Connection Science

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After 2 hours of judging at Bletchley Park, 'Rose' by Bruce Wilcox was declared the winner of the Loebner Prize 2014, held in conjunction with the AISB.  The event was well attended, film live by Sky News and the special guest jud...


AISB Convention 2015

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Yasemin Erden on BBC

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Mark Bishop on BBC ...

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AISB YouTube Channel

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AISB event Bulletin Item

CALL FOR PARTICIPATION: Modal epistemology and the philosophy of science, 12 Sep 2013, Odense, DENMARK

Please email if you are interested in attending this workshop. 
Registration is free.

 Workshop: Modal epistemology and the philosophy of science.

 Venue: Univ. of Southern Denmark, Campusvej 55, 5230 Odense S, Denmark 
Room 18-307-2

 Time: 12th September 2013 10-18.


 10-11: Mikkel Gerken, Univ.of Edinburgh: ?Outsourced Cognition.?
 11-12: Jacob Busch, Univ. of Aarhus: ?Inferring the existence of entities (or kinds) one inference at a time.?
 13-14.30: Rene van Woudenberg, VU Amsterdam: ?Design Scepticism.?
 14.30-15.00: Coffee
 15-16.30: Darrell Rowbottom, Lingnan University: ?Against Scientific Realism: New Arguments from Inconceivability.?
 16.30-17: Break
 17-18: Asger Bo Skjerning Steffensen, Univ. of Aarhus : "Conceivability and De Re Modal Knowledge: A reply to Roca-Royes."

 The workshop is funded by an endowment from The Danish Research Council - Humanities.


 Mikkel Gerken: Outsourced Cognition

The dramatic developments in technologically enabled social cognition over the last decades call 
for a rethinking of many aspects of human cognition. According the hypothesis of extended cognition,
we must revise our psychological categories by eliminating allegedly superficial distinctions 
between (internal) cognition and (external) processes. As an alternative to this proposal, I 
outline a hypothesis of outsourced cognition which seeks to respect distinctions that are operative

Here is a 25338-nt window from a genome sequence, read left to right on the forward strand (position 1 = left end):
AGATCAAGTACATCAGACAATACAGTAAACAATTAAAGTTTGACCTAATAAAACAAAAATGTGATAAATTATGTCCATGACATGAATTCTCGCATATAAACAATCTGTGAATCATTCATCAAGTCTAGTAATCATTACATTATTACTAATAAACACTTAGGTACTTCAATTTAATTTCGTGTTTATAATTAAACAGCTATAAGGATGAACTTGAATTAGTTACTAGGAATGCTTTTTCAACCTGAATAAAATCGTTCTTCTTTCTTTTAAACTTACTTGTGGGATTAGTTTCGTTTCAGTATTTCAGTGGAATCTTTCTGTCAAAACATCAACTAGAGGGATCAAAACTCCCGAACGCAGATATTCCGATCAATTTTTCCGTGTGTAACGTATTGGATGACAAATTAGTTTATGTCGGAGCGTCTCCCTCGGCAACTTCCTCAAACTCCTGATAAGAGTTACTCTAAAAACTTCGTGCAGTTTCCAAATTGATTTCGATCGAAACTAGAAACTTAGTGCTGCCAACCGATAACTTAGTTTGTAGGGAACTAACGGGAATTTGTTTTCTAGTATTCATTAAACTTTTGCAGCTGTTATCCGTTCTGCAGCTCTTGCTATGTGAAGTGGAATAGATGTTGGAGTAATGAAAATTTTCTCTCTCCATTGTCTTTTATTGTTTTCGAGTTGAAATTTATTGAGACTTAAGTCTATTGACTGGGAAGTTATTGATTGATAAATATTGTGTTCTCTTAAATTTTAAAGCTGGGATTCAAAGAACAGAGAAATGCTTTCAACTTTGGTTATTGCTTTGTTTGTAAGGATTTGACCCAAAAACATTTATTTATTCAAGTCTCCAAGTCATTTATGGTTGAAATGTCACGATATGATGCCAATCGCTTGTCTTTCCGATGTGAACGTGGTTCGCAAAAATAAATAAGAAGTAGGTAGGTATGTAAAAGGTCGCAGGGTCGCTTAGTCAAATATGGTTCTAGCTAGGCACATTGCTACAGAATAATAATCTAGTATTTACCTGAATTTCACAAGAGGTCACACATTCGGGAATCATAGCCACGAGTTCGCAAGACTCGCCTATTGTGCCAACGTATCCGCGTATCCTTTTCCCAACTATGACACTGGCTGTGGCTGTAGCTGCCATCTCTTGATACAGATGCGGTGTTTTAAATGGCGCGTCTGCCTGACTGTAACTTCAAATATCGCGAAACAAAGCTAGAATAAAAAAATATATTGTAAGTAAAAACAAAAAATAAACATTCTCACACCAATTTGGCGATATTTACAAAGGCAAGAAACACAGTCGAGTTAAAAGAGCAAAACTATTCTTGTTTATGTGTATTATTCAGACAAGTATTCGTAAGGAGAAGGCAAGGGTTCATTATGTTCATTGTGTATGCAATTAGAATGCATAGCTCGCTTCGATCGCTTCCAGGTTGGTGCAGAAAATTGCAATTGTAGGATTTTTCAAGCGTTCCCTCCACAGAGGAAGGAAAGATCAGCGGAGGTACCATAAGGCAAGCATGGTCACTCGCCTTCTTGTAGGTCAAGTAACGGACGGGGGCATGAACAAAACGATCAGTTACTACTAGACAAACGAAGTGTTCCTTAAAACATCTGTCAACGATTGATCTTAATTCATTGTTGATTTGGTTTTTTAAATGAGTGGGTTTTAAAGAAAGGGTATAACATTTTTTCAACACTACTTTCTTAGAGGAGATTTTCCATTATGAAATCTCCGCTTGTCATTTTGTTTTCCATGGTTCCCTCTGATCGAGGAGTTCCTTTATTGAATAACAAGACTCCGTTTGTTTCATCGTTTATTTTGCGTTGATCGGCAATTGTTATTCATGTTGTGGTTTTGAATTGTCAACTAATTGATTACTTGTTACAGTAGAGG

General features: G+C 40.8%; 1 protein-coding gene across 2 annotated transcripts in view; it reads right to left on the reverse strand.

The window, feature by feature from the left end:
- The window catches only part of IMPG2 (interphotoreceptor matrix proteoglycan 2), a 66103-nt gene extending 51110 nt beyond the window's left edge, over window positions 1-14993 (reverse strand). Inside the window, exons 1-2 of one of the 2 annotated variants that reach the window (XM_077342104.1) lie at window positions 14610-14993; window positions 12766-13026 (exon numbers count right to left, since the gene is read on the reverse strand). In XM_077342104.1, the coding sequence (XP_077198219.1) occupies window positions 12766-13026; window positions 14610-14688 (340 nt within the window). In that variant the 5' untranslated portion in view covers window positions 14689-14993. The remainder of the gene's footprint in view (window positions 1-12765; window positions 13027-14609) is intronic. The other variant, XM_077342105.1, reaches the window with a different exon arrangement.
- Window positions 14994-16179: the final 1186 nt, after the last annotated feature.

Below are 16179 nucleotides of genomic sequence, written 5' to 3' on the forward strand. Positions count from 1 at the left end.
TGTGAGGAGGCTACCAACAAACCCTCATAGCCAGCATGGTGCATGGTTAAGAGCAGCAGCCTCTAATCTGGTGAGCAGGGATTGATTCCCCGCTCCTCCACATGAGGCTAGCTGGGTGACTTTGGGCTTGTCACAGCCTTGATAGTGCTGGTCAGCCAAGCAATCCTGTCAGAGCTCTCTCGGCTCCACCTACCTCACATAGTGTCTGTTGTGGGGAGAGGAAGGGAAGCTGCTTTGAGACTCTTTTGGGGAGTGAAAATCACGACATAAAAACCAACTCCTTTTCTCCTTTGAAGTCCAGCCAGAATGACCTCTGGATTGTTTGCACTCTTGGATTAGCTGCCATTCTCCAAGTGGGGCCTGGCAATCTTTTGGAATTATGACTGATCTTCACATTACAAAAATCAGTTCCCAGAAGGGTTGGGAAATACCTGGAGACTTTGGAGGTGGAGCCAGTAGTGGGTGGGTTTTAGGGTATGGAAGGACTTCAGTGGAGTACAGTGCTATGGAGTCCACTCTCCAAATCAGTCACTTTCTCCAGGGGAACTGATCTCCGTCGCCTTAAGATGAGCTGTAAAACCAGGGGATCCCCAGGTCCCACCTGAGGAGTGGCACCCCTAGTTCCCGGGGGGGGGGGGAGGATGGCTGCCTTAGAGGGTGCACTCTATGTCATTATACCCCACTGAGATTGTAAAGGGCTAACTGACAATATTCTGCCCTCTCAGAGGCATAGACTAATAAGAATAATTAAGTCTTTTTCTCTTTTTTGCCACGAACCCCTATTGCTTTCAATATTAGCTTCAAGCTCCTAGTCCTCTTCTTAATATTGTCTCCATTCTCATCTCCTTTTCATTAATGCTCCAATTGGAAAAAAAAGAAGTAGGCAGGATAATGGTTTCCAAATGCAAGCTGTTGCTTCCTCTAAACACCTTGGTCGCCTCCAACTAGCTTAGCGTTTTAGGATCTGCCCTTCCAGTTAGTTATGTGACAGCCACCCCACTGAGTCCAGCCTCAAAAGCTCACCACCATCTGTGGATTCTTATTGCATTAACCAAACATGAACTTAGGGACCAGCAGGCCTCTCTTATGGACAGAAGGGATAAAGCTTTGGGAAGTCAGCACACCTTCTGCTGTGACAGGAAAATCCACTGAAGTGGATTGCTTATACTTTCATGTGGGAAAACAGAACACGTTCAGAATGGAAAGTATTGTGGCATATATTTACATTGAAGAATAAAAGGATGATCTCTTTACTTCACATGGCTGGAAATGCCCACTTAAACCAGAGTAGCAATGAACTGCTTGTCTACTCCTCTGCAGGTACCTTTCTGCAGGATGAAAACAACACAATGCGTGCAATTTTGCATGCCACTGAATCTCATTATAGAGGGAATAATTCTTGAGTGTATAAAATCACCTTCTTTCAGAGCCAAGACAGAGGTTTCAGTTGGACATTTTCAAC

in both folk psychology and empirical psychology. According to this hypothesis, the cases of 
coupled systems involve outsourcing cognitive or information-processing tasks to resources distinct
from those that are attributable to the individual. Importantly, outsourcing cognition is itself 
a cognitive process that is attributable to the individual.

 I argue that this proposal is not merely conservative in preserving explanatory categories in 
folk psychology and the cognitive sciences but that it also contributes to a more fine-grained 
taxonomy of cognitive categories. As such, it is explanatorily important.
As a case study, I consider the epistemology of testimony. I will argue that important 
epistemological categories may be preserved by adopting the outsourced cognition hypothesis over 
the extended cognition hypothesis. Moreover, I will argue that the outsourced cognition hypothesis 
is also of direct explanatory value in informing the epistemology of testimony.

Jacob Busch: TBA

Rene van Woudenberg: Design Skepticism

There is a tendency, especially among popular science writers, to make bold pronouncements to the 
effect that we now know that living things, despite appearances to the contrary, are not designed. 
Here, for instance, is Richard Dawkins:
The analogy between telescope and eye, between watch and living organism, is false. [.] Natural s
election, the blind, unconscious, automatic process which Darwin discovered, and which we now know 
is the explanation for the existence and apparently purposeful form of all life, has no purpose in 
mind. After having claimed that we know that God doesn't exist, Alex Rosenberg even adds a modal 
twist to the plot: Taking physics seriously has the surprising consequence that you have to accept 
Darwin's theory of natural selection as the only possible way that the appearance of purpose, 
design, or intelligence could have emerged anywhere in the universe. In this paper I want to take 
issue with such claims by presenting two challenges to design deniers, i.e. people who claim that 
we know that something is not designed. These challenges are meant to undermine the possibility of 
knowing that something is not designed, or at least to show how difficult it really is to know such
a thing. Inspiration for these challenges comes from two sources: radical skeptical arguments and 
arguments deployed by skeptical theists in response to the evidential problem of evil

 Darrell Rowbottom: Against Scientific Realism: New Arguments from Inconceivability

There are several existing arguments against scientific realism which rely on the notion that key 
alternatives are (synchronically or diachronically) inconceivable. But there are other such 
arguments which have remained unarticulated. In this paper, I will chart the possibility space of 
such arguments, and outline some promising novel arguments for anti-realism.

 Asger B.S. Steffensen: TBA